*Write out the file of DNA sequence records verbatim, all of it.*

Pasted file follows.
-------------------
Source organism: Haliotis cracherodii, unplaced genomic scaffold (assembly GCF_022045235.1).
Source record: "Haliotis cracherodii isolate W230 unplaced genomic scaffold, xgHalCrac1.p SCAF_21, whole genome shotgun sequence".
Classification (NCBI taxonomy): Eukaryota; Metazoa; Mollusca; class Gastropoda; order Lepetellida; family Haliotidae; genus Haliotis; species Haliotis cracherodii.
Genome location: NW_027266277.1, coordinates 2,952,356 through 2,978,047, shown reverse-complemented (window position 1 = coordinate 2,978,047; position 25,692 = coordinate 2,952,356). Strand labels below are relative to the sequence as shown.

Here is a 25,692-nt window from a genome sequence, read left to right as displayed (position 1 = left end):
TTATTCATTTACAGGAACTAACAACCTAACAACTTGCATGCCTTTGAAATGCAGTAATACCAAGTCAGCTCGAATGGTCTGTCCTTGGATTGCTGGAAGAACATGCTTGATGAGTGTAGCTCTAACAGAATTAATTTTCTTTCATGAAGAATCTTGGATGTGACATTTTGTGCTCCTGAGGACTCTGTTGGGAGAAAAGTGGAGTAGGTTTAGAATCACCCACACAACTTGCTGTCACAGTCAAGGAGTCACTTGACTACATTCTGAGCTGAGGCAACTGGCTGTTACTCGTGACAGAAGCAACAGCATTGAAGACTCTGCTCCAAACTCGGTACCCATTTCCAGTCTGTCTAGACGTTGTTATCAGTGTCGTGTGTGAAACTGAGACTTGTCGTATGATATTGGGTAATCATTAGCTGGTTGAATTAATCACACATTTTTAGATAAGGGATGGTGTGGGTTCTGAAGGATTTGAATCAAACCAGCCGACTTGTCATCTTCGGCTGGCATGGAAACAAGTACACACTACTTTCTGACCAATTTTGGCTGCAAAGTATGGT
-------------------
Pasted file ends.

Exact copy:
Source organism: Haliotis cracherodii, unplaced genomic scaffold (assembly GCF_022045235.1).
Source record: "Haliotis cracherodii isolate W230 unplaced genomic scaffold, xgHalCrac1.p SCAF_21, whole genome shotgun sequence".
Classification (NCBI taxonomy): Eukaryota; Metazoa; Mollusca; class Gastropoda; order Lepetellida; family Haliotidae; genus Haliotis; species Haliotis cracherodii.
Genome location: NW_027266277.1, coordinates 2,952,356 through 2,978,047, shown reverse-complemented (window position 1 = coordinate 2,978,047; position 25,692 = coordinate 2,952,356). Strand labels below are relative to the sequence as shown.

Here is a 25,692-nt window from a genome sequence, read left to right as displayed (position 1 = left end):
TTATTCATTTACAGGAACTAACAACCTAACAACTTGCATGCCTTTGAAATGCAGTAATACCAAGTCAGCTCGAATGGTCTGTCCTTGGATTGCTGGAAGAACATGCTTGATGAGTGTAGCTCTAACAGAATTAATTTTCTTTCATGAAGAATCTTGGATGTGACATTTTGTGCTCCTGAGGACTCTGTTGGGAGAAAAGTGGAGTAGGTTTAGAATCACCCACACAACTTGCTGTCACAGTCAAGGAGTCACTTGACTACATTCTGAGCTGAGGCAACTGGCTGTTACTCGTGACAGAAGCAACAGCATTGAAGACTCTGCTCCAAACTCGGTACCCATTTCCAGTCTGTCTAGACGTTGTTATCAGTGTCGTGTGTGAAACTGAGACTTGTCGTATGATATTGGGTAATCATTAGCTGGTTGAATTAATCACACATTTTTAGATAAGGGATGGTGTGGGTTCTGAAGGATTTGAATCAAACCAGCCGACTTGTCATCTTCGGCTGGCATGGAAACAAGTACACACTACTTTCTGACCAATTTTGGCTGCAAAGTATGGT